Or maybe not. Maybe these shorts aren’t really acts but auditions — a gig in a novelty medium, the Vitaphone short, that they hoped would get them some attention and a season’s contract with Alexander Pantages or B.F. Keith. Even as late as 1930 only the farsighted could see that vaudeville was dying — it had been around for over half a century, after all — so it could have looked like a smart career move in a competitive biz. (They just didn’t know how competitive it was about to become.) Unless somebody out there remembers these people (and surely somebody might) and fills us in, I guess we’ll never know.
A recent 16mm acquisition confirms that these kinds of auditions didn’t die with vaudeville — and, not incidentally, restores my faith in Warner Bros. shorts, so badly shaken by Vitaphone Varieties. It’s Toyland Casino from 1938, another Vitaphone short (although by this time, of course, “Vitaphone” was an in-name-only thing). The premise is short and simple — a bunch of pesky kids annoy a hotel manager with their playing around in the lobby, so they compromise by having the kids stage a night club revue to entertain the guests. The picture gets that out of the way in a quick 45 seconds or so; the rest of the 20 minutes is devoted to song, dance, or both from every kid Warner Bros. could find who wanted — or whose parents wanted them — to become the next Shirley Temple or Jackie Cooper. The kids give it their best respective shots, with varying degrees of success, but for most of them there would be this one short and then — at least according to the IMDb — nothing more.
But not all. Take five-year-old Francine
Lassman, for example. Born Abigail
Francine, she dropped the first name
for this appearance — where she looks
and sounds like Our Gang’s Darla Hood,
singing “Five and Ten Cent Soldiers on
Parade” before a phalanx of tap-dancing
kids in satin uniforms — and for childhood
appearances on radio. In time, though,
she would drop “Francine” and rework
“Abigail Lassman” to become…
Abbe Lane, the sultry songstress and
wife (1952-64) of bandleader Xavier
Cugat. Lane once boasted that she was
considered “too sexy for Italy” — hard
to imagine unless you’ve seen pictures
Then there’s 13-year-old Bobby Hastings. He shows up in 19th century garb a la Irish tenor Chauncey Olcott singing “In the Gloaming” with a sweet old-fashioned lilt. Hastings would go on to a pretty amazing run. He shortened his name to “Bob” and in the late 1940s played teen comics hero Archie Andrews on radio. There followed a long career as a journeyman actor in which he appeared in an astonishing range of TV series in the 1950s, ’60s, ’70s and ’80s: The Phil Silvers Show, The Untouchables, The Donna Reed Show, Ben Casey, Dennis the Menace, The Twilight Zone, Emergency, Adam-12, The Rockford Files, All in the Family, General Hospital, Lou Grant, The Dukes of Hazzard — you name it. If you remember the original McHale’s Navy, you might recognize him…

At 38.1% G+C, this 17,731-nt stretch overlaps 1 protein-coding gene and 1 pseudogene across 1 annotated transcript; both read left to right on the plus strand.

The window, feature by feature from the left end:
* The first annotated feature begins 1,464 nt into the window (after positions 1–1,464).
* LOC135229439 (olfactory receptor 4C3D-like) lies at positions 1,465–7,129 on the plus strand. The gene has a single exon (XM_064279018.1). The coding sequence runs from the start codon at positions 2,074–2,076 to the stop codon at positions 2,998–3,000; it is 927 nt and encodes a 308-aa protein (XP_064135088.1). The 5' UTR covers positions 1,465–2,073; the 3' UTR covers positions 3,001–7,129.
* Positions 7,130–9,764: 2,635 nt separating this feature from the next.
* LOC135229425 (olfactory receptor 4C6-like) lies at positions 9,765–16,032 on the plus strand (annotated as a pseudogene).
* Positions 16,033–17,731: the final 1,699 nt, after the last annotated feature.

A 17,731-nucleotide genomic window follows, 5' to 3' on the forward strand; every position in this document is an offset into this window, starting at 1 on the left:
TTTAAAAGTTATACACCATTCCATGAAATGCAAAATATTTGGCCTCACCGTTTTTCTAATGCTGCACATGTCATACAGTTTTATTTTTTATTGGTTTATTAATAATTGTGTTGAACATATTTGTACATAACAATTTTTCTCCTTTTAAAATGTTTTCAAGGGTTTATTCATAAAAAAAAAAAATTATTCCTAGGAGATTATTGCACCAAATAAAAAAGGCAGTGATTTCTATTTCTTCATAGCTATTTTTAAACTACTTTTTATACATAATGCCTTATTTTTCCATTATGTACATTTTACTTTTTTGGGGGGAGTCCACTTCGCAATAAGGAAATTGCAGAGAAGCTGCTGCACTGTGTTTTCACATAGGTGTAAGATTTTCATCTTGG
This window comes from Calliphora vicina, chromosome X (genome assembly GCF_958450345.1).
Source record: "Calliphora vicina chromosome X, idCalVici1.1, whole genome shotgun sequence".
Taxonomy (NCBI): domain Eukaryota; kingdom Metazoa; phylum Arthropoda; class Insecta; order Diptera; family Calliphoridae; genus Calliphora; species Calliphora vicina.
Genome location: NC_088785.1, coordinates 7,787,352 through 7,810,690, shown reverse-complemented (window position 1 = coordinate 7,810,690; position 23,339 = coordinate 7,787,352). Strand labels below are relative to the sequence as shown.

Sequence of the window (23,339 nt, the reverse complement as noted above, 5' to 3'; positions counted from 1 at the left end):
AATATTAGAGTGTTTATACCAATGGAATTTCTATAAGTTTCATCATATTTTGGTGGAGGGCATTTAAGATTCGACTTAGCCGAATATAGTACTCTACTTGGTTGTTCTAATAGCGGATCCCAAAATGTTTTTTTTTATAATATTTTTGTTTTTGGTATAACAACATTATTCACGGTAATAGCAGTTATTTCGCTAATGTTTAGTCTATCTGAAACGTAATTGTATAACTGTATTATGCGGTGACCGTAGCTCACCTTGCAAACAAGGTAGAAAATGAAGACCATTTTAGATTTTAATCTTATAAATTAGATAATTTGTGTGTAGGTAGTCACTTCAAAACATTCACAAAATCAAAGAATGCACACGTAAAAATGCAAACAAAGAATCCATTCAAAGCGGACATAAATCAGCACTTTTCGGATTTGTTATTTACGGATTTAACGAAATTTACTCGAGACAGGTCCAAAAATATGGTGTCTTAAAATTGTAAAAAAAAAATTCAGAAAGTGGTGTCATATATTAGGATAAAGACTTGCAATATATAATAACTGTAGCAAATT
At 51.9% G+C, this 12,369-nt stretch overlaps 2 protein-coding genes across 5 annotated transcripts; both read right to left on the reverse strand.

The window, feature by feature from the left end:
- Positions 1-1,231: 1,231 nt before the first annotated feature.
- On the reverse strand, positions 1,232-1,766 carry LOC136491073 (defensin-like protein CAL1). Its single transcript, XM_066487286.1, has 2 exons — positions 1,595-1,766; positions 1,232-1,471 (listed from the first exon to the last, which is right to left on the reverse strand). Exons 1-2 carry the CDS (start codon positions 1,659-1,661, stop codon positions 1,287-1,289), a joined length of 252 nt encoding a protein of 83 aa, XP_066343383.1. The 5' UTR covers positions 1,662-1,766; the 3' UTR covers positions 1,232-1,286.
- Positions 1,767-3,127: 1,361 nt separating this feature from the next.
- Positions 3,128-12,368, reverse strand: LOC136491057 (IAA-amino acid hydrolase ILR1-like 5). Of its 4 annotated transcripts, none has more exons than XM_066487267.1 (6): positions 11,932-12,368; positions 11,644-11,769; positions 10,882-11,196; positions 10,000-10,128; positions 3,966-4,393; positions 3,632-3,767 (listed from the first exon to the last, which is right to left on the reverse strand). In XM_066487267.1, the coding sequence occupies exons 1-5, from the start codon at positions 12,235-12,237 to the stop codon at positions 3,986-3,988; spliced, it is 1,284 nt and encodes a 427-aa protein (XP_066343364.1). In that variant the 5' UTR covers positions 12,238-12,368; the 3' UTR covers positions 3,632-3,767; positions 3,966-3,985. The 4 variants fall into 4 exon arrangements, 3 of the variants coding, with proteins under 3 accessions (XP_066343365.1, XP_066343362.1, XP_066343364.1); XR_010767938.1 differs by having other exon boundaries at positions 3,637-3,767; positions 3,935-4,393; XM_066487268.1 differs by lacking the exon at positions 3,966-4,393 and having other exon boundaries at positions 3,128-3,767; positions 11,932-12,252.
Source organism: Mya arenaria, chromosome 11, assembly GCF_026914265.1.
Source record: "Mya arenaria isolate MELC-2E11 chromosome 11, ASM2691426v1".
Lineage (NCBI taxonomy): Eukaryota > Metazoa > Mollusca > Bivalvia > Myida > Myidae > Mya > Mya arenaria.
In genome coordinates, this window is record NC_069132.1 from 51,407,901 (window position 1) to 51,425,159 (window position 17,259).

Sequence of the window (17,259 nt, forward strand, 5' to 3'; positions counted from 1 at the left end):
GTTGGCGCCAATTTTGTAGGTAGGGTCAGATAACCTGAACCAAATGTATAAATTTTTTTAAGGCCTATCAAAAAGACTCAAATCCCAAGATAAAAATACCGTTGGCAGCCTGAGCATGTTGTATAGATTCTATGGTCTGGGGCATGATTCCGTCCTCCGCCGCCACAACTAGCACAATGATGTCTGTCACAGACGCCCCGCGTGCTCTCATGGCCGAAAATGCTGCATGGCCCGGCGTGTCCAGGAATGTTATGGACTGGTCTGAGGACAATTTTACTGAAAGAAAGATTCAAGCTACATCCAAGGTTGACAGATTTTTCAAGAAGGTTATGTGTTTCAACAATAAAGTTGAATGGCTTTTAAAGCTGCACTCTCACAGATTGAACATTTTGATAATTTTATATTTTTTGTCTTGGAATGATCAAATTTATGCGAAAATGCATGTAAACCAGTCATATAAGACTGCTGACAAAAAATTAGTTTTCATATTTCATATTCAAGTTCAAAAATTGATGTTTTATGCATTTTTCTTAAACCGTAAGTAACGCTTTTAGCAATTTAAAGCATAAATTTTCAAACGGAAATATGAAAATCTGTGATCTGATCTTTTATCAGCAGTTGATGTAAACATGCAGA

…as Lt. Elroy Carpenter, perennial suck-up to Joe Flynn’s Capt. Binghamton.
I’m pleased to report that both Abbe Lane and Bob Hastings are still with us, 78 and 86 respectively at this writing. Continued good health to them both.
Right about the two-thirds mark Toyland Casino pops a real surprise — the Moylan Sisters, Peggy Joan (6) and Marianne (8), ride out on carousel horses and sing a close-harmony version of “My Little Buckaroo” that ties the whole short up in a ribbon and sets it in our laps. They sing with the sort of joined-at-the-hip sibling harmony that would later distinguish the Everly Brothers (without the rock-n-roll, of course). There are quite a few talented kids in Toyland Casino, but the Moylans are stars — and they know it. The other kids are doing their best to sell themselves, but Peggy Joan and Marianne are already beyond that — they’re selling the song.
The Moylan Sisters made it to stardom for a while, but not in movies (they made only four shorts like this one). Starting in 1939 they had their own 15-minute radio show Sunday afternoons on the NBC Blue Network. They continued at it through World War II and dropped out of show-biz about 1951. You can learn more, and hear samples of their singing, here
. I understand that Marianne passed away in the early 1990s, but as far as I’ve been able to learn, Peggy Joan is still with us. If so, and if she reads this, I’d be delighted to hear from her.
I’m going to close with a real treat. Of all the auditions for immortality in Vitaphone Varieties and Toyland Casino, I think the Moylan Sisters deserved the best shot at it, so here’s a YouTube clip of their rendition of “My Little Buckaroo”. The song was written by M.K. Jerome and Jack Scholl for Warner Bros.’ 1937 The Cherokee Strip, where it was introduced by Dick Foran. It was a huge hit on record for Bing Crosby, and was covered by just about every singing cowboy from San Antonio to Gower Gulch. But I don’t think the song ever got a better performance than it does here from these two little grade-schoolers from Sag Harbor, Long Island. (If M.K. Jerome’s grandson R.J. happens to read this post, I’d be interested to hear his take.)